Luckily where we had chosen to stay was an extremely convenient walk to the local markets. We set off Friday morning after breakfast to go and find out how the locals roll. Not sure whether to expect a bombardment of foreign made souvenirs or food we braced ourselves for the first, hoping for the latter. We had success! We were met with stalls upon stalls of fresh produce, wines, seafood and lots of gourmet foods… It would be safe to say we’d stumbled across a little slice of heaven! The Mercado Central building was purpose-built and opened in 1928, the high arches and domes are some of its standout features, along with the two weather vanes of a parrot and a fish.

Seafood at the market

We found ourselves a couple of gourmet treats and a little bottle of wine, then headed down to Turia Park for a romantic little picnic. After a devastating flood in 1957 the government diverted the Turia River and enlisted an architect to redesign the now dry 120 hectare, 11 kilometre long riverbed into something usable. The result is a park is split into twelve sections with Spanish plants, wildlife, playgrounds and walking tracks amongst many other things. A few hours later, a few games of cards and a couple of glasses of wine, we wandered around the old town for a while then retired back to the hostel for a quiet night in watching a little bit of Heston Blumenthal and his crazy antics.

Picnic in the park

Buildings and buildings, the metro and more buildings

Although we have been enjoying quite a fair amount of rich food and wines, we have been making a conscious effort in our travels to see a little more than the amazing produce the rest of the world has on offer. Saturday morning we decided to head into one of Valencia’s many plazas and see some of the stunning architecture scattered around the city; not before walking past a window with some errr interesting shorts - sequins anyone?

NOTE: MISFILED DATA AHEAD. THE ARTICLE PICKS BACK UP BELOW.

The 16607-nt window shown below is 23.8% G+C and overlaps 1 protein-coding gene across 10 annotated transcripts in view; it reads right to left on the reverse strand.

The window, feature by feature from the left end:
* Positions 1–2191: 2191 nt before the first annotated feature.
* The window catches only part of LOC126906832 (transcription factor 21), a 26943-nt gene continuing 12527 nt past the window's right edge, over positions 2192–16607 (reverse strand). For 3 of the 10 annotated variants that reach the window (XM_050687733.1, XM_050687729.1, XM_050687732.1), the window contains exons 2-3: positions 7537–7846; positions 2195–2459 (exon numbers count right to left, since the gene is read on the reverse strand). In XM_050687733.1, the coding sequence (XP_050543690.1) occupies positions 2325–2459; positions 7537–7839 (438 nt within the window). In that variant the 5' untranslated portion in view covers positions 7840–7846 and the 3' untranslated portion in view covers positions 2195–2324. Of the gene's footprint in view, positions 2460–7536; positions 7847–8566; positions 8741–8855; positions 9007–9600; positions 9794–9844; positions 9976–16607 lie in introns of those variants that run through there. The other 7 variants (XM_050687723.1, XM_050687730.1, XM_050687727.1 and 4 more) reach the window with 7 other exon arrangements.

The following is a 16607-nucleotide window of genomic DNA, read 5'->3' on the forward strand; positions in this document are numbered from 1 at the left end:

Shorts with sequins

On our wanderings we managed to stumble across the Corts Valencianes and got our photo in front of the parliament, then continued on through the narrow streets until we got to the cathedral. The Iglesia Catedral-Basílica Metropolitana de la Asunción de Nuestra Señora de Valencia is built in a Gothic style and was consecrated over 750 years ago - it’s old. It’s mostly notable because it is home to what is believed to be “the Holy Grail”, i.e. the cup that Jesus drank out of at the last supper. It is arguable as to whether this is true or not, unfortunately we weren’t able to go inside the cathedral while we were there so we didn’t get to see the cup.


Here are some more buildings we came across on the way around:


Dee in front of archway


Bull Ring

After walking for a few hours, and stopping for some cold drinks along the way (yes, it might have been beer or wine), we headed back to Mercardo Central to see what food we could collect for dinner. Surprisingly there was a stall in the market selling oodles of different types of seaweed (the expensive type that you get in predominantly Japanese restaurants), and had a fair collection of truffle mushrooms. We were surprised to see that he had Samphire, a type of seaweed that grows rampant in Australia but easily confused with another not so nice tasting weed; the Samphire was only 2.50 Euro! We bought some to pop in with our zucchini spiral, tuna, tomato and white wine pasta for the evening… Some of the wine even made it into the pasta sauce.